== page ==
TLC submits evidence to the Williams Review

Tonbridge Line Commuters has provided written evidence to a major review of Britain’s railways.  The review is being led by Keith Williams, a former chairman and chief executive of British Airways, and has a brief to make recommendations to the Government on the most effective organisational and commercial structures to support a successful railway. Several matters are included in the terms of reference of the Williams Review:

  • commercial models for the provision of rail services that prioritise the interests of passengers and taxpayers
  • rail industry structures that promote clear accountability and effective joint-working for both passengers and the freight sector
  • a system that is financially sustainable and able to address long-term cost pressures
  • a railway that is able to offer good value fares for passengers, while keeping costs down for taxpayers
  • improved industrial relations, to reduce disruption and improve reliability for passengers
  • a rail sector with the agility to respond to future challenges and opportunities

In our response to the review’s call for evidence, we describe how the current franchising model does not always support the needs of the passenger.  The executive summary of our response sets out our position:

“We believe that the current commercial model for franchising is fundamentally flawed. It does not provide adequate incentives or opportunities for franchise holders to improve the service beyond the baseline service that is mandated by the Franchise Agreement. The current lengths of franchises prevent franchise holders from making long term investments that they will be able to realise a return from, but also prevent the Government from quickly changing the franchise specification in order to respond to any wider changes that may arise with travel patterns etc. Overall, this results in franchise holders ‘playing it safe’ – only delivering upon the minimum requirements and not taking on any extra risk through the development of innovative schemes that would benefit passengers.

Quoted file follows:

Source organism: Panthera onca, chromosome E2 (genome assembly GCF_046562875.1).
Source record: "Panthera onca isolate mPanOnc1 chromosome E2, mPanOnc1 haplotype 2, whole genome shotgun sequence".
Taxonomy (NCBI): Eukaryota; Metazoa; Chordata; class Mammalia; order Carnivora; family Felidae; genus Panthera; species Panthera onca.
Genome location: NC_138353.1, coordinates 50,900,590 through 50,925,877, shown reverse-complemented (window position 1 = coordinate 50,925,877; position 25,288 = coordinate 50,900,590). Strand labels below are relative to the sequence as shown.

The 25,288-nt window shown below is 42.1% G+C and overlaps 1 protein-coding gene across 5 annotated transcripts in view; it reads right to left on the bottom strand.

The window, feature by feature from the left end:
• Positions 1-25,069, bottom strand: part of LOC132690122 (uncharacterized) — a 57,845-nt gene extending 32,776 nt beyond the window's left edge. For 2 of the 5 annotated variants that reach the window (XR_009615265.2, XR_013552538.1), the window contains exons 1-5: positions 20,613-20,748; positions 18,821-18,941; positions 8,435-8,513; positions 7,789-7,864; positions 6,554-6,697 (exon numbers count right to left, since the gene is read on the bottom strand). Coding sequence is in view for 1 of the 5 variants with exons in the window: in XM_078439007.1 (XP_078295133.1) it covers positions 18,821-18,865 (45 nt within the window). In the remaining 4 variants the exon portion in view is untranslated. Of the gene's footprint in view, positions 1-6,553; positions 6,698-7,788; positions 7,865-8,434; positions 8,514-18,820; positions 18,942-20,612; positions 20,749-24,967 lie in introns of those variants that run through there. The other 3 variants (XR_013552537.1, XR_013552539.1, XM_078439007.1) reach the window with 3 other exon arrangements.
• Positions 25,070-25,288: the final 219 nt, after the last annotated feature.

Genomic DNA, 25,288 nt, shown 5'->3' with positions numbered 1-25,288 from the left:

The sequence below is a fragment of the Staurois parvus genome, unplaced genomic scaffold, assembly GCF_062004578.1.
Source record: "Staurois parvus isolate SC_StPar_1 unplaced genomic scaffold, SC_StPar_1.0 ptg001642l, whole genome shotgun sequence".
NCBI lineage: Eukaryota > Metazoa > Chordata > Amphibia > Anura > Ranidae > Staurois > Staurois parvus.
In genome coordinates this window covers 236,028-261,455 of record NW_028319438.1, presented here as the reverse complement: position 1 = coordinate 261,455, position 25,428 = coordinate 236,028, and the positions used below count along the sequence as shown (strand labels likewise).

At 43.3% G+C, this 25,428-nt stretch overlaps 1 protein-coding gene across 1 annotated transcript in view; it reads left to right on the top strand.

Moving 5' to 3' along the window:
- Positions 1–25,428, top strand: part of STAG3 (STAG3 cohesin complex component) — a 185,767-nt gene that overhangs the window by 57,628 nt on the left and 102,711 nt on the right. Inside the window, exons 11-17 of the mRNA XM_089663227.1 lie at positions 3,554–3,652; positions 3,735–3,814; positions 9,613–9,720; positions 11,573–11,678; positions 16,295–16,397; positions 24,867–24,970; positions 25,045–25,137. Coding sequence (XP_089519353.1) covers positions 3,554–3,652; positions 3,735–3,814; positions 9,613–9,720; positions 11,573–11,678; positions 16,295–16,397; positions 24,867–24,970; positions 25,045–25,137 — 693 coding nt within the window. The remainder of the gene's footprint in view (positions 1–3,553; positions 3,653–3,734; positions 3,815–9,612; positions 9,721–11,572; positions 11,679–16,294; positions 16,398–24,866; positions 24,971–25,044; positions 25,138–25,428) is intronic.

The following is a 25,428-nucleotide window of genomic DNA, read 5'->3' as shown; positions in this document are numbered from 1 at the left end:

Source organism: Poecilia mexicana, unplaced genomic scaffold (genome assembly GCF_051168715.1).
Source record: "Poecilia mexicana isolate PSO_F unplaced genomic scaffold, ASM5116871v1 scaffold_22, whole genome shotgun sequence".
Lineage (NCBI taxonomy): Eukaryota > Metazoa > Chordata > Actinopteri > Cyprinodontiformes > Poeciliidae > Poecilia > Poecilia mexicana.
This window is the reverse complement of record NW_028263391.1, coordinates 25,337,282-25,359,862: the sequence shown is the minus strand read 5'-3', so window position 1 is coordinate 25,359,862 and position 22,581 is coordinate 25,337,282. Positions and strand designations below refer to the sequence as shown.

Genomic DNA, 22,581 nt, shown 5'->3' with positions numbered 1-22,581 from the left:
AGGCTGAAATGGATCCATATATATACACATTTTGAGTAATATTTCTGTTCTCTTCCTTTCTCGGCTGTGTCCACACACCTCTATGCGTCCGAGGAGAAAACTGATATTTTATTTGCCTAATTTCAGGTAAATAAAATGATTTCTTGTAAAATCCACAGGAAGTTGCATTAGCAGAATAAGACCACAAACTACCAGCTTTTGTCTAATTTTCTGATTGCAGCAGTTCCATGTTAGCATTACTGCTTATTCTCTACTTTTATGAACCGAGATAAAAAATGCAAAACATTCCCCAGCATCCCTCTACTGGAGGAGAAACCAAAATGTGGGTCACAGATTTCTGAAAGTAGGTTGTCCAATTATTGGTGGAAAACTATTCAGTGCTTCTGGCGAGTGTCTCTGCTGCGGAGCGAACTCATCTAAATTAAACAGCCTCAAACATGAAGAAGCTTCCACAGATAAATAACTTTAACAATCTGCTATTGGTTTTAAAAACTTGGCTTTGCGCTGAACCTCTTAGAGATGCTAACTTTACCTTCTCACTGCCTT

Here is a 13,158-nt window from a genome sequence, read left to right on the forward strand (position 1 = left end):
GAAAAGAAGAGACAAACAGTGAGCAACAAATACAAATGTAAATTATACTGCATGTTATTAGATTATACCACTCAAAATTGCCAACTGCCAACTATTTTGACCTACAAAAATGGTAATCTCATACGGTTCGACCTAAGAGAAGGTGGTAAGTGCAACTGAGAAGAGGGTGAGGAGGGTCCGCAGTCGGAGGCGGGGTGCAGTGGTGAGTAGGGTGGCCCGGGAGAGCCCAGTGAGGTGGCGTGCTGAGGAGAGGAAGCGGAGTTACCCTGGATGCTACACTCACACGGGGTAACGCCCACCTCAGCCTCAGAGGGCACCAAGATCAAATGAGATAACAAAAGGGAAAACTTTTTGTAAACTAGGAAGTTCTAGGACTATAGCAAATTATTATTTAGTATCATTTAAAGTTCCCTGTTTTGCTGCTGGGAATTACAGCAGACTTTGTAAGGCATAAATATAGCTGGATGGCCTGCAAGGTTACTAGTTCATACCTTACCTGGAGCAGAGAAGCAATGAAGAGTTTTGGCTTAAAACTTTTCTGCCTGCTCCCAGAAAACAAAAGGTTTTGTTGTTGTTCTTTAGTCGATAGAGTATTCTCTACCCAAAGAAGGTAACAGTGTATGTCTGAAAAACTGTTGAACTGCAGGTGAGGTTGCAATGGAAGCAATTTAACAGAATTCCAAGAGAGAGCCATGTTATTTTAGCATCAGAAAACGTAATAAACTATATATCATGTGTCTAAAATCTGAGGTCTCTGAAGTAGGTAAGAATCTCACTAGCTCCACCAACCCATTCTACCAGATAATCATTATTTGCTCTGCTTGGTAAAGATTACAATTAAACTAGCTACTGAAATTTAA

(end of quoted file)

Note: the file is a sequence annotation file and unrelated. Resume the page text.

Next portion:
“The current structures do not promote effective joint-working and often lead to ‘blame games’, resulting in unaccountable and unnecessary cost overheads, and a lack of agility on the railway. We reflect that previous attempts to promote partial joint-working have been unsuccessful, primarily due to a lack of appropriate incentives. Our preferred structure is that of a fully integrated UK railway system integrating track and train, either on a national or route basis. We note that for most passengers, a train journey serves a purpose to get them from A to B – who actually gets them from A to B is irrelevant from the passenger’s point of view, with factors such as speed, reliability and price being far more relevant.

“In many cases today, the railway does not offer what is perceived to be good value for money on fares notably because of low subsidy levels and franchise agreement inflexibilities. We note that the current policy of reducing the cost of the railway borne by the taxpayer is a false economy because the wider economic, societal and environmental benefits that are gained from the railway in fact result in significant cost benefits to the taxpayer.”

In our full response response to the call for evidence we have provided detailed examples to support our case and offered some thoughts about how the system could be adapted to better prioritise the needs of the passenger. We do not advocate one particular form of ownership over another, but do present evidence that the current split between train and track does not provide the best model for a passenger centered railway. The review’s recommendations are due to be presented in a white paper in autumn 2019, and we will be keeping a watchful eye on the process as it unfolds.

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